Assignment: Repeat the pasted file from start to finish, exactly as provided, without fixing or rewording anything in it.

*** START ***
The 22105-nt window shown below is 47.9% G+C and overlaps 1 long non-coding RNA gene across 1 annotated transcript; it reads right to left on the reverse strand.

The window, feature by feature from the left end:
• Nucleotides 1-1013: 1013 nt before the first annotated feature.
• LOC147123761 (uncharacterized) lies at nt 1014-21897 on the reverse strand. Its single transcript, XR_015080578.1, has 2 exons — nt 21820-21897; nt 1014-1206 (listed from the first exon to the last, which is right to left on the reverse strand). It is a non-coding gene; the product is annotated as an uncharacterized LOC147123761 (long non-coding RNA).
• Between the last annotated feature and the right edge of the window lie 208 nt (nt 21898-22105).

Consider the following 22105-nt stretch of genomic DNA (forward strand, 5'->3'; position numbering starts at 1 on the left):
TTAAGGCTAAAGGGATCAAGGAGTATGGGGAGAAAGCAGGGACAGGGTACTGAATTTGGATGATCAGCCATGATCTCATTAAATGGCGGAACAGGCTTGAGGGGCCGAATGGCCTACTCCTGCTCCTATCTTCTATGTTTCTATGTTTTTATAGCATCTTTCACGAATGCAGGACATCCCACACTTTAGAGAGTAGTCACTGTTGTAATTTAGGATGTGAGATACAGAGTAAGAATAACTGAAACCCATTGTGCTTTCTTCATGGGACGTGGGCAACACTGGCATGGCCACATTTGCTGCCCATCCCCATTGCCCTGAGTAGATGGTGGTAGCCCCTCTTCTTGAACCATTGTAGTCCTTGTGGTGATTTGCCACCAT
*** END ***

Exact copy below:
The 22105-nt window shown below is 47.9% G+C and overlaps 1 long non-coding RNA gene across 1 annotated transcript; it reads right to left on the reverse strand.

The window, feature by feature from the left end:
• Nucleotides 1-1013: 1013 nt before the first annotated feature.
• LOC147123761 (uncharacterized) lies at nt 1014-21897 on the reverse strand. Its single transcript, XR_015080578.1, has 2 exons — nt 21820-21897; nt 1014-1206 (listed from the first exon to the last, which is right to left on the reverse strand). It is a non-coding gene; the product is annotated as an uncharacterized LOC147123761 (long non-coding RNA).
• Between the last annotated feature and the right edge of the window lie 208 nt (nt 21898-22105).

Consider the following 22105-nt stretch of genomic DNA (forward strand, 5'->3'; position numbering starts at 1 on the left):
TTAAGGCTAAAGGGATCAAGGAGTATGGGGAGAAAGCAGGGACAGGGTACTGAATTTGGATGATCAGCCATGATCTCATTAAATGGCGGAACAGGCTTGAGGGGCCGAATGGCCTACTCCTGCTCCTATCTTCTATGTTTCTATGTTTTTATAGCATCTTTCACGAATGCAGGACATCCCACACTTTAGAGAGTAGTCACTGTTGTAATTTAGGATGTGAGATACAGAGTAAGAATAACTGAAACCCATTGTGCTTTCTTCATGGGACGTGGGCAACACTGGCATGGCCACATTTGCTGCCCATCCCCATTGCCCTGAGTAGATGGTGGTAGCCCCTCTTCTTGAACCATTGTAGTCCTTGTGGTGATTTGCCACCAT